You know the type: devouring entire packages of cookies or boxes of cake labeled non-fat. Perhaps your college roommate? Or someone even closer to you. Either way, it’s a new year with new rules. Whole fat is in, everywhere.
From the cream-based parsnip soup at The Gander in the Flatiron to the black pepper cavatelli with whipped lardo and egg yolk at Pearl & Ash in Nolita, to the mutton burger smothered in triple-crème (plus buttermilk-fermented carrots) at Seamstress on the Upper East Side, restaurants all over town are embracing the goodness of full fat.
Julia Child fans, 2016 is your year.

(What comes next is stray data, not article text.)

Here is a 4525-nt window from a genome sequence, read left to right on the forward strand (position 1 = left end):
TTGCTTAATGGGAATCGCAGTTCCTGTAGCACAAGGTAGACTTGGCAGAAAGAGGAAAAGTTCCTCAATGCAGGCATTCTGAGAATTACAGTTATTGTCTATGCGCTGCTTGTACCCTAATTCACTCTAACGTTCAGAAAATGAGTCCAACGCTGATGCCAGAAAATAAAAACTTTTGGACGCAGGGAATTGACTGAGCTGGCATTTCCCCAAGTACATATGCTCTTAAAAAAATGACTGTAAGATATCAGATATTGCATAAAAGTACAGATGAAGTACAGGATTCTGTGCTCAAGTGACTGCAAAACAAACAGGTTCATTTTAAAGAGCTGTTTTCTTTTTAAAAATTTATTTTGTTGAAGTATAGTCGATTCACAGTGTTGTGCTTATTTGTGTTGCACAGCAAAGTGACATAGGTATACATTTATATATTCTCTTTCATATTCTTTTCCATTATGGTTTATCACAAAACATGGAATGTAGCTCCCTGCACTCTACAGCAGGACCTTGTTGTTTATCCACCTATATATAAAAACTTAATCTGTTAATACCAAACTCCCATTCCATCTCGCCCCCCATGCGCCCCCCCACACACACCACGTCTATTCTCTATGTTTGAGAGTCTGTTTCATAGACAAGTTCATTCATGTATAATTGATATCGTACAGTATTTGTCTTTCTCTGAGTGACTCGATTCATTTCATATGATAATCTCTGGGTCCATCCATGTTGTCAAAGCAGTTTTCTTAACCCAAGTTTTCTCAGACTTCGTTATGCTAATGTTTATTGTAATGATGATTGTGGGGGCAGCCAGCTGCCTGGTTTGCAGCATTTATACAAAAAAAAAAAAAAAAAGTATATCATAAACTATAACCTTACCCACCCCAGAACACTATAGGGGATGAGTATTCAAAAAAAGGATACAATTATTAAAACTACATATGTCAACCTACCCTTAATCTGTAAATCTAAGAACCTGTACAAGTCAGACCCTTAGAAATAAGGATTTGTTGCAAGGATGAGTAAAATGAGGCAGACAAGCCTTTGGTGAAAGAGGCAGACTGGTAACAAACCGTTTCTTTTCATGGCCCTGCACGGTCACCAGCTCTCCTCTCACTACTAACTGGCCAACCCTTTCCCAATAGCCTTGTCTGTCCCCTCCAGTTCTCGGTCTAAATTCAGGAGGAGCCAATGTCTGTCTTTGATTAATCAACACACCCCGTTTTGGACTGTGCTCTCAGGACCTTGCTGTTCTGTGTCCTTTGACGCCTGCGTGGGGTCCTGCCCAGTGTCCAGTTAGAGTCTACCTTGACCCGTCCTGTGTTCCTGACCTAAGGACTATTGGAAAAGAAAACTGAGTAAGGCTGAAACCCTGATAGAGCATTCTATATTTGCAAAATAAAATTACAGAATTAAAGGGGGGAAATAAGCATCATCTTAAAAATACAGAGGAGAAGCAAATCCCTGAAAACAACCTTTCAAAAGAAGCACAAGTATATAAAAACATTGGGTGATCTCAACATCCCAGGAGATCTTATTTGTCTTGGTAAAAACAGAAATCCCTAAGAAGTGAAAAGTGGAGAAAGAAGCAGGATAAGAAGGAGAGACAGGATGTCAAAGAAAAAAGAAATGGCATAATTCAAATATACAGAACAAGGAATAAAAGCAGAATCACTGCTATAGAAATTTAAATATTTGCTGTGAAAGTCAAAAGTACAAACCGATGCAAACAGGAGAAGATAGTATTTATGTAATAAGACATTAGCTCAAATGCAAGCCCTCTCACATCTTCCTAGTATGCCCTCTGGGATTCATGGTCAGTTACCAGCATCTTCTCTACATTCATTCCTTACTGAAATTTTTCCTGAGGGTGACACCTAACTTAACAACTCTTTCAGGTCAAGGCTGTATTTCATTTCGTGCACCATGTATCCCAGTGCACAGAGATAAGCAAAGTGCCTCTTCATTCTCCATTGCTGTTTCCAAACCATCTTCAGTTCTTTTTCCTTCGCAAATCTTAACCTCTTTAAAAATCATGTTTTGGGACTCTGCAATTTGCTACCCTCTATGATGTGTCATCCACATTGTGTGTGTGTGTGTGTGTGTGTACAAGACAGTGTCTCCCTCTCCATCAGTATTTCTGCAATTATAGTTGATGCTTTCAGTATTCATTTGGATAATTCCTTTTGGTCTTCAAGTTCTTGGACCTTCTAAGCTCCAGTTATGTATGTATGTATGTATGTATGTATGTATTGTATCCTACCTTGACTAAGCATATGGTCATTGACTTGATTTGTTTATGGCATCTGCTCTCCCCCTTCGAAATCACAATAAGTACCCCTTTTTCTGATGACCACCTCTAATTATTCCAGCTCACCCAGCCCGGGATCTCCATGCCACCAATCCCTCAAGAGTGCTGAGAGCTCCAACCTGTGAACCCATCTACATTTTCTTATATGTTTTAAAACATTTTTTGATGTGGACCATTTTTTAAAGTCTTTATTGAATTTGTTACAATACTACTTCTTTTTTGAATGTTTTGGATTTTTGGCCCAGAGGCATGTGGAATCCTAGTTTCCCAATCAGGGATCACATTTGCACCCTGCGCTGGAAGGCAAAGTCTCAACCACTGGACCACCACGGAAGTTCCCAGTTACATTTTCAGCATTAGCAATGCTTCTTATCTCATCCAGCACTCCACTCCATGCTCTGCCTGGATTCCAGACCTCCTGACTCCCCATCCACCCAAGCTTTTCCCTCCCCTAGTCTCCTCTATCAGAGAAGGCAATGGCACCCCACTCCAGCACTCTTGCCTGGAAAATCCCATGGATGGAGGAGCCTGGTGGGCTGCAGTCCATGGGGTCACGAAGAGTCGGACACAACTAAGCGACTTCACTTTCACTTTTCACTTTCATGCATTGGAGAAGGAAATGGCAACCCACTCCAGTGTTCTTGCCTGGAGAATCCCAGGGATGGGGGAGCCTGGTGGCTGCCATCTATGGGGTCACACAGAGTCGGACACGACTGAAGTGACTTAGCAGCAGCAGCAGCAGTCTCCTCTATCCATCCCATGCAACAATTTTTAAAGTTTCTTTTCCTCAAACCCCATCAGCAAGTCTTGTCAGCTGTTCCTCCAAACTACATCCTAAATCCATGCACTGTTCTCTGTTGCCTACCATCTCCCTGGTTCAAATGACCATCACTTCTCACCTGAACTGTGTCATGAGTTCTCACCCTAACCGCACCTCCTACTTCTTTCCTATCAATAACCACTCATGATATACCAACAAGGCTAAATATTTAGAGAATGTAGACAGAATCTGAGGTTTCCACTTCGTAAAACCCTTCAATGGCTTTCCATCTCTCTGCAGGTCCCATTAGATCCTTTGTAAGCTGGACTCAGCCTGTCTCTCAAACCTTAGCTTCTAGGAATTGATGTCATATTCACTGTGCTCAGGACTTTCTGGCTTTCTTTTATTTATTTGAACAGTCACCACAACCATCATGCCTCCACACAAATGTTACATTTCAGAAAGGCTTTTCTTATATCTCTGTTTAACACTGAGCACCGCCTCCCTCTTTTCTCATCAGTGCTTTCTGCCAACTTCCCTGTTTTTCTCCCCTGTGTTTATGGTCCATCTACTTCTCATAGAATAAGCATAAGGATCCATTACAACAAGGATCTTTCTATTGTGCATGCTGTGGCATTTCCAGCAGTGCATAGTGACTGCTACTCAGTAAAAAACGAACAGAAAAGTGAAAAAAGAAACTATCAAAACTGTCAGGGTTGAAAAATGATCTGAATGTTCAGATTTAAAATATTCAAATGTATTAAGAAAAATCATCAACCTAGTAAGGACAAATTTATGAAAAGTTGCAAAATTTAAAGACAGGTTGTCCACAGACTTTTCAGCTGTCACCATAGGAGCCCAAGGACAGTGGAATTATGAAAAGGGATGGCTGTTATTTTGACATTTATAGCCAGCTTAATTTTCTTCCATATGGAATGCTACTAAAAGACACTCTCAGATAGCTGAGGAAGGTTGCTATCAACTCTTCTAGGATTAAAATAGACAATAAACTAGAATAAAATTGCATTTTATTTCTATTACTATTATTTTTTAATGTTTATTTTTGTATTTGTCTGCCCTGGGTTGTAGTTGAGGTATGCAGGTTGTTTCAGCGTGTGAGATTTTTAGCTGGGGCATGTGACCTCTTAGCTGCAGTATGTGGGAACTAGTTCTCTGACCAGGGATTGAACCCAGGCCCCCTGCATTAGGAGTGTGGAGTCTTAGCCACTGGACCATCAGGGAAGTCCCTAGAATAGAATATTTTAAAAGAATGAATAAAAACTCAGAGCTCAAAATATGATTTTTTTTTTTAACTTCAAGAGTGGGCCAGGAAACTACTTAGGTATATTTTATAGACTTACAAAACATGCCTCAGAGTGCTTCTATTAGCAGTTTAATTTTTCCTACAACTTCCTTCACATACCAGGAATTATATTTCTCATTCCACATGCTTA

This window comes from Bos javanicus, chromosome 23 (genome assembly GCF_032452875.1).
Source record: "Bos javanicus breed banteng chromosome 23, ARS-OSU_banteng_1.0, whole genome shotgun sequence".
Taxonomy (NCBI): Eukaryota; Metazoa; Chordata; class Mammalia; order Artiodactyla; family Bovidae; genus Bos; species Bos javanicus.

“There has been a ton written over the last two to three years stating that fat isn’t the evil, heart destroyer it’s been touted to be,” said Chef Marco Canora of Hearth in the East Village. He hopes his restaurant can guide eaters to a greater understanding of fat. “All fat is not created equal. One must differentiate. As with everything, the quality and process of something plays into whether or not it is ‘good’ or ‘bad’ for you.”
A new report by TIME on dietary fat guidelines features an interview with a researcher and Ph.D. candidate at University of the West of Scotland, Zoe Harcombe, who, along with colleagues, studied the first U.S. guidelines on dietary fat issued in 1977. In particular, the team looked at the advice about reducing fat in the diet by 30 percent and found this to be untested when it comes to preventing heart disease or prolonging life. To quote TIME: